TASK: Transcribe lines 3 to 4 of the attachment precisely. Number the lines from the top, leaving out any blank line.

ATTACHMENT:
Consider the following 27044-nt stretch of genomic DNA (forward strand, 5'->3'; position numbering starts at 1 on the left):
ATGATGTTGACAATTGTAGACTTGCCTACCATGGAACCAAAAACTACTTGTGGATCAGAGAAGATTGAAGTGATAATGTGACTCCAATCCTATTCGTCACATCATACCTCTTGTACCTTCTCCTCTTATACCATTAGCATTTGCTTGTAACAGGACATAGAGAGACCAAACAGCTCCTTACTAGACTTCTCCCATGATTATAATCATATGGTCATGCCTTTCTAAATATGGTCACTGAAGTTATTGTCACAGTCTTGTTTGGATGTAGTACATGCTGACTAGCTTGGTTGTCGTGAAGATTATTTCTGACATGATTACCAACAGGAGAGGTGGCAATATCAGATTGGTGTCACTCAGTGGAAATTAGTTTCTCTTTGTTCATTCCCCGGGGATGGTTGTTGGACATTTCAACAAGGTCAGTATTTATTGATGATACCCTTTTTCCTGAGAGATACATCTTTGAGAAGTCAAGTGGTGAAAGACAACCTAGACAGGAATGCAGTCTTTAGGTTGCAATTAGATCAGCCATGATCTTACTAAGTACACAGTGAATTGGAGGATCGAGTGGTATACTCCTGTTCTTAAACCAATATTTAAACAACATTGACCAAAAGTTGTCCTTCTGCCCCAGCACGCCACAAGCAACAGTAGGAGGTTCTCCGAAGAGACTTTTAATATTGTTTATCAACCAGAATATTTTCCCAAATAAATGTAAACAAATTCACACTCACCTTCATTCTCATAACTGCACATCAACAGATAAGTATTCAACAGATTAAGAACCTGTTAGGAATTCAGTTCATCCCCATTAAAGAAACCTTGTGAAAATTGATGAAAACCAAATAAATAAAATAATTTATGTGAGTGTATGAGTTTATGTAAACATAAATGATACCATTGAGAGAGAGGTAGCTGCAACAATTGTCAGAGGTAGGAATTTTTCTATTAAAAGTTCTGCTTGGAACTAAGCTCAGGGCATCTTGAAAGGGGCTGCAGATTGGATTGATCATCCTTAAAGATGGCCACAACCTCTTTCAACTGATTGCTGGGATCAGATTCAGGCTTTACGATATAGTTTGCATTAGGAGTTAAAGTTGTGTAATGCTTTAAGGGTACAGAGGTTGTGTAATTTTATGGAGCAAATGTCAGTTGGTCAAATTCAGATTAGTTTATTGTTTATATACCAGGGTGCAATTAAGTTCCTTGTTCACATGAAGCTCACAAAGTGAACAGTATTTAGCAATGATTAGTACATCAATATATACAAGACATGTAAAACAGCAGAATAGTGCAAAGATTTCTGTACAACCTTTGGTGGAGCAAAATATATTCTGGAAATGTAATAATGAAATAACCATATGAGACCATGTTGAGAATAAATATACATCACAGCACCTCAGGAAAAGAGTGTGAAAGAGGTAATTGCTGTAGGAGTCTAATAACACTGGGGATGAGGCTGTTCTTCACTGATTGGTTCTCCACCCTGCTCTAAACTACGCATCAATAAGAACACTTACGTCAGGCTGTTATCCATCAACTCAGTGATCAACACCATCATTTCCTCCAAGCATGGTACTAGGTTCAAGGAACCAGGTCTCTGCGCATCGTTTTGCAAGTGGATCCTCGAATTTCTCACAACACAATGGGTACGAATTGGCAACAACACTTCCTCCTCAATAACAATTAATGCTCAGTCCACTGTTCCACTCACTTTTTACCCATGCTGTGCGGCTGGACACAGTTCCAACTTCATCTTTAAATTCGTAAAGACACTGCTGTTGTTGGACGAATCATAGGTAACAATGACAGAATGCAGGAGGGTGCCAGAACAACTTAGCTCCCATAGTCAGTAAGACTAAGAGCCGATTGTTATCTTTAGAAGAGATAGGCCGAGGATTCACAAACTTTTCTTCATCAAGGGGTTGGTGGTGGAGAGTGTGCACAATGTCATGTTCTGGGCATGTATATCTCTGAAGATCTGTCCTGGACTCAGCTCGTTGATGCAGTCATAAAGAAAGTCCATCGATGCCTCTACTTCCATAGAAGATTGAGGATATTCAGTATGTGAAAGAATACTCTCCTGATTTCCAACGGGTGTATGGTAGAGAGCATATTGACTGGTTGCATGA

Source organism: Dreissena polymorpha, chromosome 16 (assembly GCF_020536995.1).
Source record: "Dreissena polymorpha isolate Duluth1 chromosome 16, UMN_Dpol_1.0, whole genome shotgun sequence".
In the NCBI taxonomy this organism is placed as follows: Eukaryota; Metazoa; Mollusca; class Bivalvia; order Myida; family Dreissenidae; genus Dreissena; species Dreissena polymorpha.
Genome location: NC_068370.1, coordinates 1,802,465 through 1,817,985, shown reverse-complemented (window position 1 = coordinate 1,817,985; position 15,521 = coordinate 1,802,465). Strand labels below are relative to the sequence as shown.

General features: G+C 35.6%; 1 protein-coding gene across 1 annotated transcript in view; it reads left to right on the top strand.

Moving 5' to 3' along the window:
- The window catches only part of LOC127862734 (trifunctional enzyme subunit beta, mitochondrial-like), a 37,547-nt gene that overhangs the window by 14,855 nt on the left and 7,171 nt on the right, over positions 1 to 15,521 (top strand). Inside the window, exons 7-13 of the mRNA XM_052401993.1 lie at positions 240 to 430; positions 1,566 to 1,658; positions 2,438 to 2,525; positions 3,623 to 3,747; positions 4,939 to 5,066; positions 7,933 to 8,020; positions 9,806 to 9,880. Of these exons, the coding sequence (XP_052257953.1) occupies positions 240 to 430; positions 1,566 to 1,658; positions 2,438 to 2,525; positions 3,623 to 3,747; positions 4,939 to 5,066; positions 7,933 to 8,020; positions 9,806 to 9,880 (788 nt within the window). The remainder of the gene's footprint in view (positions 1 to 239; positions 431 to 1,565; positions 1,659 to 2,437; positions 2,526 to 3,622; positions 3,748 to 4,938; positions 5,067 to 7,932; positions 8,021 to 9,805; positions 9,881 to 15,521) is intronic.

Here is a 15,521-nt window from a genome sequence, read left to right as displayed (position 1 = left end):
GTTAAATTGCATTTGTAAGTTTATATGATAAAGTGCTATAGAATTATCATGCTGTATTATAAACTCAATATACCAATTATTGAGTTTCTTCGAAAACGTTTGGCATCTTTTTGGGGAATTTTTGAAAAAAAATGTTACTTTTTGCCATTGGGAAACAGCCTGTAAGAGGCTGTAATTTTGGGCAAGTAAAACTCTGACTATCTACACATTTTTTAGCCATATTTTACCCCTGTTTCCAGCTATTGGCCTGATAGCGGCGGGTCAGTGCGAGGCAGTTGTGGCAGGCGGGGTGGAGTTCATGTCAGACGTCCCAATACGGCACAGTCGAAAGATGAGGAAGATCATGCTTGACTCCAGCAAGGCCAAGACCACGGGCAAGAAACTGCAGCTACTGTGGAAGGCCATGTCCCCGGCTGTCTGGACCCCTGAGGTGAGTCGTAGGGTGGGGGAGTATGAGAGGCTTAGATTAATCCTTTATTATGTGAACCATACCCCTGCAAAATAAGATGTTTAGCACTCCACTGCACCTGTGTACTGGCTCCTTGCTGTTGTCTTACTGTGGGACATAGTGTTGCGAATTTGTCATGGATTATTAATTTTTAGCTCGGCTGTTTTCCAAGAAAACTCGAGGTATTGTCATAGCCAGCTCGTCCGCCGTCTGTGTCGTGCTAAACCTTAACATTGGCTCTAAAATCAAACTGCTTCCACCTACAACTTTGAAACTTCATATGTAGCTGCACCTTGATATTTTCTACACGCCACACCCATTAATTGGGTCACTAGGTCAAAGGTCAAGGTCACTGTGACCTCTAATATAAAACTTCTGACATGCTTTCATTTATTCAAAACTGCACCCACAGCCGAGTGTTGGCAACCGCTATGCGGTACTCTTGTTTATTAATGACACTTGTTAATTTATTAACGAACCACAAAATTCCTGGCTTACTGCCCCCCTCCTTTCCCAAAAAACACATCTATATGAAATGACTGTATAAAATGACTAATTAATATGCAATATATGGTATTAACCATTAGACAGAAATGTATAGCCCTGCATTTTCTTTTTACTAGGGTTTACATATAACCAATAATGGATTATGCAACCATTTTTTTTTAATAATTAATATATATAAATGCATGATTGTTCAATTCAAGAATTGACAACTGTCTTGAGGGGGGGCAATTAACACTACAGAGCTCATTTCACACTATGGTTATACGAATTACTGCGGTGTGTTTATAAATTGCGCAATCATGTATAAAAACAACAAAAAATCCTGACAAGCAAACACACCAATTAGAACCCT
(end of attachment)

Source organism: Dreissena polymorpha, chromosome 16 (assembly GCF_020536995.1).
Source record: "Dreissena polymorpha isolate Duluth1 chromosome 16, UMN_Dpol_1.0, whole genome shotgun sequence".